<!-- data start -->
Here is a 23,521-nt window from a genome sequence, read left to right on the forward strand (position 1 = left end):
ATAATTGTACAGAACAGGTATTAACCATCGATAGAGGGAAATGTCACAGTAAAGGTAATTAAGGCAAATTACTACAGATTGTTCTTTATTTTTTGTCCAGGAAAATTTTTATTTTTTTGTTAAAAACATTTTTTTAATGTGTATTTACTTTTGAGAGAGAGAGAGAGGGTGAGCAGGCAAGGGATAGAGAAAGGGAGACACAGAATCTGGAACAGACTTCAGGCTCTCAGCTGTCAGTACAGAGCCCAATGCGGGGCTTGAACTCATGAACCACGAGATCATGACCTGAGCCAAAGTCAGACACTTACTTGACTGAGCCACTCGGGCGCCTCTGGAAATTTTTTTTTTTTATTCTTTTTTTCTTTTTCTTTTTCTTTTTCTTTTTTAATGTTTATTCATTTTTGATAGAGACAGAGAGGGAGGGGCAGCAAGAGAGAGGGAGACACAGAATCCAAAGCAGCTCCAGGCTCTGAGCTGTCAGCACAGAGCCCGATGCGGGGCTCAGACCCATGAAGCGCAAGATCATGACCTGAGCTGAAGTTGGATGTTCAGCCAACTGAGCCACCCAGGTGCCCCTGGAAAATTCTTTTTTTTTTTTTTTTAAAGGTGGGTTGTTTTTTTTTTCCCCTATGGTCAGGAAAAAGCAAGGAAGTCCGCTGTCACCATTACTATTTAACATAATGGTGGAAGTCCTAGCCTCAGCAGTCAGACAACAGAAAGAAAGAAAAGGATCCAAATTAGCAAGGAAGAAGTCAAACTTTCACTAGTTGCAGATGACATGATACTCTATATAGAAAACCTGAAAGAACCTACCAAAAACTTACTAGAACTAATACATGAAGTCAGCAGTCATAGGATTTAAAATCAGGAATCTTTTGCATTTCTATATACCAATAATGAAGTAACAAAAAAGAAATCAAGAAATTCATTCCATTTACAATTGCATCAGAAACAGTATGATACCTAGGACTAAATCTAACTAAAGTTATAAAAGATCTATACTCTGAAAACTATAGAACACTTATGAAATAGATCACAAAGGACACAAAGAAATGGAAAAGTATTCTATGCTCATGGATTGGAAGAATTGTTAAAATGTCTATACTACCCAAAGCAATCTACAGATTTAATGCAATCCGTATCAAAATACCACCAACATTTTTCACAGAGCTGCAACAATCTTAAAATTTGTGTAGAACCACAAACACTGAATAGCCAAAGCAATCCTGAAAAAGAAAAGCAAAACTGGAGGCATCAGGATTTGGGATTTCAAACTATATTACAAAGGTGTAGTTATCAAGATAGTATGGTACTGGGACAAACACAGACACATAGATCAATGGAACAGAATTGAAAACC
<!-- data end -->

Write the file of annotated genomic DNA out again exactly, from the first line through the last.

Here is a 23,521-nt window from a genome sequence, read left to right on the forward strand (position 1 = left end):
ATAATTGTACAGAACAGGTATTAACCATCGATAGAGGGAAATGTCACAGTAAAGGTAATTAAGGCAAATTACTACAGATTGTTCTTTATTTTTTGTCCAGGAAAATTTTTATTTTTTTGTTAAAAACATTTTTTTAATGTGTATTTACTTTTGAGAGAGAGAGAGAGGGTGAGCAGGCAAGGGATAGAGAAAGGGAGACACAGAATCTGGAACAGACTTCAGGCTCTCAGCTGTCAGTACAGAGCCCAATGCGGGGCTTGAACTCATGAACCACGAGATCATGACCTGAGCCAAAGTCAGACACTTACTTGACTGAGCCACTCGGGCGCCTCTGGAAATTTTTTTTTTTTATTCTTTTTTTCTTTTTCTTTTTCTTTTTCTTTTTTAATGTTTATTCATTTTTGATAGAGACAGAGAGGGAGGGGCAGCAAGAGAGAGGGAGACACAGAATCCAAAGCAGCTCCAGGCTCTGAGCTGTCAGCACAGAGCCCGATGCGGGGCTCAGACCCATGAAGCGCAAGATCATGACCTGAGCTGAAGTTGGATGTTCAGCCAACTGAGCCACCCAGGTGCCCCTGGAAAATTCTTTTTTTTTTTTTTTTAAAGGTGGGTTGTTTTTTTTTTCCCCTATGGTCAGGAAAAAGCAAGGAAGTCCGCTGTCACCATTACTATTTAACATAATGGTGGAAGTCCTAGCCTCAGCAGTCAGACAACAGAAAGAAAGAAAAGGATCCAAATTAGCAAGGAAGAAGTCAAACTTTCACTAGTTGCAGATGACATGATACTCTATATAGAAAACCTGAAAGAACCTACCAAAAACTTACTAGAACTAATACATGAAGTCAGCAGTCATAGGATTTAAAATCAGGAATCTTTTGCATTTCTATATACCAATAATGAAGTAACAAAAAAGAAATCAAGAAATTCATTCCATTTACAATTGCATCAGAAACAGTATGATACCTAGGACTAAATCTAACTAAAGTTATAAAAGATCTATACTCTGAAAACTATAGAACACTTATGAAATAGATCACAAAGGACACAAAGAAATGGAAAAGTATTCTATGCTCATGGATTGGAAGAATTGTTAAAATGTCTATACTACCCAAAGCAATCTACAGATTTAATGCAATCCGTATCAAAATACCACCAACATTTTTCACAGAGCTGCAACAATCTTAAAATTTGTGTAGAACCACAAACACTGAATAGCCAAAGCAATCCTGAAAAAGAAAAGCAAAACTGGAGGCATCAGGATTTGGGATTTCAAACTATATTACAAAGGTGTAGTTATCAAGATAGTATGGTACTGGGACAAACACAGACACATAGATCAATGGAACAGAATTGAAAACC